Kingston City Council to weigh public input as part of 2023-2026 strategic planning

Photo by Rick Couper.

With three meetings scheduled across as many nights next week, Kingston City Council will begin strategic planning sessions on Tuesday, Mar. 28, 2023.

The meetings, to occur in the Committee of the Whole format, will take place at the Innovation Hub on St. Lawrence College campus from 5 to 10 p.m. on Tuesday, Mar. 28, Wednesday, Mar. 29, and Thursday, Mar. 30, 2023. As previously reported, the planning sessions will be facilitated by StrategyCorp.

An integral part of the process will see Council presented with the results of the public engagement around strategic planning, which have been published as a report to Council ahead of the meetings.

The 143-page report outlines how the public engagement campaign, which launched on Thursday, Feb. 9, 2023, was to “generate input from members of the community to help inform the direction of the 2023-2026 Strategic Plan.” According to the report, which is authored by CAO Lanie Hurdle, community members were able to participate in the public engagement through:

  • The Get Involved platform on the City of Kingston website (which was open until Tuesday, Feb. 28, 2023)
  • City Matters (City of Kingston e-newsletter)
  • In-person pop-up sessions during Family Day at City-owned recreational facilities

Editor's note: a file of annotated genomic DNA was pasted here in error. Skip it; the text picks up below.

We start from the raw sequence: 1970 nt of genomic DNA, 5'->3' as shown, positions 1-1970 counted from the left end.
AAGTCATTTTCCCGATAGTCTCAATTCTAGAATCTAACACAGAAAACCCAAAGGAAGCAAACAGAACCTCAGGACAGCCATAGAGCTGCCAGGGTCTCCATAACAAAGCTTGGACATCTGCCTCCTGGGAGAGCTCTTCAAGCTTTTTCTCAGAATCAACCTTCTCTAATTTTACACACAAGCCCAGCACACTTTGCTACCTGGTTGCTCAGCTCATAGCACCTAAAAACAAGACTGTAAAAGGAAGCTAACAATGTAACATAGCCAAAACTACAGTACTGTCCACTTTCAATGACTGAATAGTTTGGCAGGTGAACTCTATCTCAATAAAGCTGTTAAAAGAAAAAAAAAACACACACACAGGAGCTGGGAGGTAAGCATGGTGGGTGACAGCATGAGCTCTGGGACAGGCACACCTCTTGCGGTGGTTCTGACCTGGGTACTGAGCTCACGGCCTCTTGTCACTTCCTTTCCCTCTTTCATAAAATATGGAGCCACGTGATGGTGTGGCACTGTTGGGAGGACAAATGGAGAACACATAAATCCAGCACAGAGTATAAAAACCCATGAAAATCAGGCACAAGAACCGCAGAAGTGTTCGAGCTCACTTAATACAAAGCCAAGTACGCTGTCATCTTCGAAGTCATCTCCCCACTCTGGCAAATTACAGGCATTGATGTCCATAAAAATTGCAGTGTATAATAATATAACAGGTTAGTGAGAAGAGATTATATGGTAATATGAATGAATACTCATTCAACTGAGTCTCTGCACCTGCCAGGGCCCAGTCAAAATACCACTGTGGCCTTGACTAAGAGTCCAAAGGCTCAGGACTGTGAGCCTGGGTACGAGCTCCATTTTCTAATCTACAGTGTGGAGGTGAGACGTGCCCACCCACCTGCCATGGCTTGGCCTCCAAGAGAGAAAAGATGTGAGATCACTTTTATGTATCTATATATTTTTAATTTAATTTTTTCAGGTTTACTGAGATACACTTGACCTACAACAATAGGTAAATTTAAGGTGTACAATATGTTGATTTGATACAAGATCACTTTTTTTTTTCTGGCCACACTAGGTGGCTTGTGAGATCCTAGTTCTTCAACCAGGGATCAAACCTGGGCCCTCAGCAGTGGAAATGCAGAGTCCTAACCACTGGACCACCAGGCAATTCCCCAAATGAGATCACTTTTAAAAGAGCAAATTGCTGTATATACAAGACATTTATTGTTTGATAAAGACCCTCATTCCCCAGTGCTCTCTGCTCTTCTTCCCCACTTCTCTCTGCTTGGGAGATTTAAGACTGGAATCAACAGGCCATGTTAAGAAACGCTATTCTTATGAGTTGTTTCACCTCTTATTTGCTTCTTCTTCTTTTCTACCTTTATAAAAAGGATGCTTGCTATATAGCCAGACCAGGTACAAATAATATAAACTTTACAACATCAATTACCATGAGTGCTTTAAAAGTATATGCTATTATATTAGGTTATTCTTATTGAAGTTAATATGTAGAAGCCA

• Ballot boxes at community centres and City Hall
  • Phone calls to the appropriate departments
  • Email to the City’s “Customer Relationship Management tool”
  • An alternative format by request

The City also engaged in the use of social media platforms, circulated information through the media, and posted signage to encourage engagement in the opportunity for public input, according to the report.

The document goes on to detail the breakdown of responses received through the public engagement process. A total of 460 people provided feedback, 373 (81 per cent) of whom completed online surveys, with 61 people (13.3 per cent) contributing in person, and 26 (5.7 per cent) contributing via the Customer Relationship Management email tool or social media. Pointing to an uptick in public engagement with the strategic planning process and municipal matters, 99 of those who participated through the Get Involved platform on the City’s website created new accounts on the platform in order to do that.

“Eight focused conversations were held with partner agencies, including one conversation in French,” the report notes.

According to the report, public engagement focused on two central questions:

  • What are you most concerned about today?
  • What would you like Kingston to be known for in 2026?

The collected public input was divided by themes “to assist Council with their priority setting activities. According to the report, the following “themes” were identified based on the frequency they appeared in the public feedback (and are listed in descending order of the number of responses those themes appeared in):

  • Housing availability and affordability (178 responses)